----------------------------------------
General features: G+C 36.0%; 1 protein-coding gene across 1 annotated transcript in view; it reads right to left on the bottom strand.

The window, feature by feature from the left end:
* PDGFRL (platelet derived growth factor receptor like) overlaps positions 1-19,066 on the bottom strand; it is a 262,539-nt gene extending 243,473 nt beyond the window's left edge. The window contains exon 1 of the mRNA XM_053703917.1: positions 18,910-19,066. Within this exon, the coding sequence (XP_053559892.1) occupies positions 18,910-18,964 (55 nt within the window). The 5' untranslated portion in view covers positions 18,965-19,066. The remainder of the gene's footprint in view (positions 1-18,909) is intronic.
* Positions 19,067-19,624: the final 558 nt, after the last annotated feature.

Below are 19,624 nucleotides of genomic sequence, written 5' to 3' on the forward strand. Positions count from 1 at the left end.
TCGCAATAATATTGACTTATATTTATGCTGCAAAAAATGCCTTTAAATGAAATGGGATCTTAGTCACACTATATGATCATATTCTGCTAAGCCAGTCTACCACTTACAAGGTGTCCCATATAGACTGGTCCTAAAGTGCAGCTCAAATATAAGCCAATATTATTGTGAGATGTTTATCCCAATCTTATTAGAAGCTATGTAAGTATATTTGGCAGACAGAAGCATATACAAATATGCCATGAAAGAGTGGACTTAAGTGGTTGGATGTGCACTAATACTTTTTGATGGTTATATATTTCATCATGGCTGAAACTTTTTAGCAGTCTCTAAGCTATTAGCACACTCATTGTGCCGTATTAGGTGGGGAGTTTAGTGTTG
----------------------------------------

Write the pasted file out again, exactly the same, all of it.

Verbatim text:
General features: G+C 36.0%; 1 protein-coding gene across 1 annotated transcript in view; it reads right to left on the bottom strand.

The window, feature by feature from the left end:
* PDGFRL (platelet derived growth factor receptor like) overlaps positions 1-19,066 on the bottom strand; it is a 262,539-nt gene extending 243,473 nt beyond the window's left edge. The window contains exon 1 of the mRNA XM_053703917.1: positions 18,910-19,066. Within this exon, the coding sequence (XP_053559892.1) occupies positions 18,910-18,964 (55 nt within the window). The 5' untranslated portion in view covers positions 18,965-19,066. The remainder of the gene's footprint in view (positions 1-18,909) is intronic.
* Positions 19,067-19,624: the final 558 nt, after the last annotated feature.

Below are 19,624 nucleotides of genomic sequence, written 5' to 3' on the forward strand. Positions count from 1 at the left end.
TCGCAATAATATTGACTTATATTTATGCTGCAAAAAATGCCTTTAAATGAAATGGGATCTTAGTCACACTATATGATCATATTCTGCTAAGCCAGTCTACCACTTACAAGGTGTCCCATATAGACTGGTCCTAAAGTGCAGCTCAAATATAAGCCAATATTATTGTGAGATGTTTATCCCAATCTTATTAGAAGCTATGTAAGTATATTTGGCAGACAGAAGCATATACAAATATGCCATGAAAGAGTGGACTTAAGTGGTTGGATGTGCACTAATACTTTTTGATGGTTATATATTTCATCATGGCTGAAACTTTTTAGCAGTCTCTAAGCTATTAGCACACTCATTGTGCCGTATTAGGTGGGGAGTTTAGTGTTG